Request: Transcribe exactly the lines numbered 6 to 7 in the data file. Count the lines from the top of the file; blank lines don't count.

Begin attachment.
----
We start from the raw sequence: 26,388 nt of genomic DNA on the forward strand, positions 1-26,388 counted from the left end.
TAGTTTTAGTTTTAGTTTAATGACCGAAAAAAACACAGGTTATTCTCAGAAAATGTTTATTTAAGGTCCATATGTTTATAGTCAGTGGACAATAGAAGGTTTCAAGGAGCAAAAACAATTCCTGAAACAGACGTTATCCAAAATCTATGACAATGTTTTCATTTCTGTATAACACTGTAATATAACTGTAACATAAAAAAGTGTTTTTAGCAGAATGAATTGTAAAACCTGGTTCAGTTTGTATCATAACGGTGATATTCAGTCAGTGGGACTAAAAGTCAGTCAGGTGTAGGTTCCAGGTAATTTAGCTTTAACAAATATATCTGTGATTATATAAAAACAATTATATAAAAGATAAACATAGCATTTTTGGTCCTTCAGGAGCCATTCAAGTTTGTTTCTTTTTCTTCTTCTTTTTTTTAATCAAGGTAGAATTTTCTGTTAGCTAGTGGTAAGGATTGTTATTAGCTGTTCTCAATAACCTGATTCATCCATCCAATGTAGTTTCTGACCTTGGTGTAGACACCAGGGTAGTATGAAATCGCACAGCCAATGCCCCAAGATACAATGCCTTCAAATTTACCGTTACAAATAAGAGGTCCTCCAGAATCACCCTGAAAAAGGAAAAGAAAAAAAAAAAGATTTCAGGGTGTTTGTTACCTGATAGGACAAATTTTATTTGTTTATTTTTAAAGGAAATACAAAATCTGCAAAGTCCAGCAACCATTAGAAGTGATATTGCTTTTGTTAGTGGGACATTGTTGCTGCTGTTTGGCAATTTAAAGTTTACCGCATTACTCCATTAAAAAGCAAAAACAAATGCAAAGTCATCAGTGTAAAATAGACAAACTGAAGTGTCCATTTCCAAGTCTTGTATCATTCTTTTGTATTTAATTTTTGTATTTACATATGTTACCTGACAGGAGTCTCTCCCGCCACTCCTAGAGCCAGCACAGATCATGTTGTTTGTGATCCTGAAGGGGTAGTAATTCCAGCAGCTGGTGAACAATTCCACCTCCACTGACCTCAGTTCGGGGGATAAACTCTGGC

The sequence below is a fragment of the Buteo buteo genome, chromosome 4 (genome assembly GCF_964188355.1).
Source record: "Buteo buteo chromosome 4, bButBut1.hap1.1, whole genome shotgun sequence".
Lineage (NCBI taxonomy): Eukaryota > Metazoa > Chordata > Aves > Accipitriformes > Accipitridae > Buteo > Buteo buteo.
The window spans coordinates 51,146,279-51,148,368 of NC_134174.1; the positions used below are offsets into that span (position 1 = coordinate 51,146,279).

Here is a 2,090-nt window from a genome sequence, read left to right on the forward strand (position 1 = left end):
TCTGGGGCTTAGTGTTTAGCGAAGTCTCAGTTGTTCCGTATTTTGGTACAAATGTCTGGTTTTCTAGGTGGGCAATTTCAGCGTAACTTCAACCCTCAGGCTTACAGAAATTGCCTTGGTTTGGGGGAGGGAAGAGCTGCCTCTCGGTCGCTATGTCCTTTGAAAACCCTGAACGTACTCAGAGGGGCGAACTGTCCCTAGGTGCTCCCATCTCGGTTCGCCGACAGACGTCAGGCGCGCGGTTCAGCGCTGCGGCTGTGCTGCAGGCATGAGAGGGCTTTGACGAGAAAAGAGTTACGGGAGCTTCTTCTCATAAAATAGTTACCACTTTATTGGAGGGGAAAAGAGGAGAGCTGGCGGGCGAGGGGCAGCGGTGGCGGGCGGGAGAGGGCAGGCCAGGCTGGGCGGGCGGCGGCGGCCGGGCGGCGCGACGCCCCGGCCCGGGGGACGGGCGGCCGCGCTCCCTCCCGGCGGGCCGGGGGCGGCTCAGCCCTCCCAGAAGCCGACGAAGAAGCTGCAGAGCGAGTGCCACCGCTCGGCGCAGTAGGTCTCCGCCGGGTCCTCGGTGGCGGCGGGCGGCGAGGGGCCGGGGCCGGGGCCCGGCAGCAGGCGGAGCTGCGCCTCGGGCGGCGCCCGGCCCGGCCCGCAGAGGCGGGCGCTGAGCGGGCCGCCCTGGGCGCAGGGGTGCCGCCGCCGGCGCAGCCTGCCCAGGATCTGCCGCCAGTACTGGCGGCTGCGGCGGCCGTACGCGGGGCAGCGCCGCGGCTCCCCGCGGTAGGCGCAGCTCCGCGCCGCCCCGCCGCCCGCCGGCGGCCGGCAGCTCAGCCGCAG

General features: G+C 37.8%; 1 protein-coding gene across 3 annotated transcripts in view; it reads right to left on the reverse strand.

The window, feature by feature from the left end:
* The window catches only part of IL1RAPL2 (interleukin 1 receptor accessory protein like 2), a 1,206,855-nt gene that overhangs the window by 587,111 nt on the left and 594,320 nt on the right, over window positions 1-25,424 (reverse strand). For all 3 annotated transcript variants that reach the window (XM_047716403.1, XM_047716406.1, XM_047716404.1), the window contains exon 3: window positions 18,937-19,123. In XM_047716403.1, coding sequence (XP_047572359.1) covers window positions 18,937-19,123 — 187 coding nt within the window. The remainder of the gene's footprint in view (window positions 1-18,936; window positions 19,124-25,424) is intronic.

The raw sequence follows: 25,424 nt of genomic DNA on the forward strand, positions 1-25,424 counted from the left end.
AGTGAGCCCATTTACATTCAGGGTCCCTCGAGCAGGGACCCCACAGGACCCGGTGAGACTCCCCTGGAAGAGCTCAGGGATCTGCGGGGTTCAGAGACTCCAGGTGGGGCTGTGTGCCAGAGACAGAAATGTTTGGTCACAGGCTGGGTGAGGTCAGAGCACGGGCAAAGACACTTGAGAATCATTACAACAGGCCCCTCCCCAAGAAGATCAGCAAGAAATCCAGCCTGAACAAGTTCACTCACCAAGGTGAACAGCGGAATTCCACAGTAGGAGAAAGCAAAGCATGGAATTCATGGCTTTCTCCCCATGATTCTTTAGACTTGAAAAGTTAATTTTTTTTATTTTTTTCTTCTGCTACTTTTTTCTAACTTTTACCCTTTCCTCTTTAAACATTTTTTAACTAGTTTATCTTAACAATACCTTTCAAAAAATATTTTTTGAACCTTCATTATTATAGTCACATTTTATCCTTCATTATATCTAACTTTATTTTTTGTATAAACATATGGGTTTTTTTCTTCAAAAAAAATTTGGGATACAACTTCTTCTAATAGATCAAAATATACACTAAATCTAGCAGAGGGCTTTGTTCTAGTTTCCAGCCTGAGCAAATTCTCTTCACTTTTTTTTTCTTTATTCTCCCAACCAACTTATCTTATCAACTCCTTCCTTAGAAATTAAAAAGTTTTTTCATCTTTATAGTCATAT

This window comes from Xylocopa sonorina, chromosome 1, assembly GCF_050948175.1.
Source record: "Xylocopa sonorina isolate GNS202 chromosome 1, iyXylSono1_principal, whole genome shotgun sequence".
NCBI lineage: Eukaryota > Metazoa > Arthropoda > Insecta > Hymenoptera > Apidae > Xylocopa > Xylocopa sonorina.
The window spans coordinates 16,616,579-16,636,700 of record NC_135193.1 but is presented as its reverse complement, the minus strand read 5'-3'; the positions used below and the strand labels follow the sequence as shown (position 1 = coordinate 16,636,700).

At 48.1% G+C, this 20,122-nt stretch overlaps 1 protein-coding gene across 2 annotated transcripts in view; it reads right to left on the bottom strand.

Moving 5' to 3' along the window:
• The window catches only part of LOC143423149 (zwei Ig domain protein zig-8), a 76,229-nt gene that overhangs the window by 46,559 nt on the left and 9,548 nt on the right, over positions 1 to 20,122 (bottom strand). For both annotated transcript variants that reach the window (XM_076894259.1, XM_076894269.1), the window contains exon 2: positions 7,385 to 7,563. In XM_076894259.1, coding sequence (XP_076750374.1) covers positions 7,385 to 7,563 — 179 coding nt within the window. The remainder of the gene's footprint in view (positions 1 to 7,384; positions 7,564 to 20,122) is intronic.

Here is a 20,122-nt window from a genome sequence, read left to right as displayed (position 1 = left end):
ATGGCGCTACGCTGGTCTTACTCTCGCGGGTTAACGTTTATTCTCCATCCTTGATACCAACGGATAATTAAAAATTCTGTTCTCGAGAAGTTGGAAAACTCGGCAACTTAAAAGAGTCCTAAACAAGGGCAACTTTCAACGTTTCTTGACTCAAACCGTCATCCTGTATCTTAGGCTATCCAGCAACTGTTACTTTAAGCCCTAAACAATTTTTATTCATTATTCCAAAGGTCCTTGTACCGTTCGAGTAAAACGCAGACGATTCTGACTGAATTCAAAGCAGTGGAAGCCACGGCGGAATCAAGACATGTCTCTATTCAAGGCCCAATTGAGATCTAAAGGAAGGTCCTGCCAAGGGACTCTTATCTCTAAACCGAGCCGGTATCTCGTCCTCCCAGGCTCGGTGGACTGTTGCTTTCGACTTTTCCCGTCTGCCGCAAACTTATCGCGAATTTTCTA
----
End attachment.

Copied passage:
The window spans coordinates 51,146,279-51,148,368 of NC_134174.1; the positions used below are offsets into that span (position 1 = coordinate 51,146,279).

Here is a 2,090-nt window from a genome sequence, read left to right on the forward strand (position 1 = left end):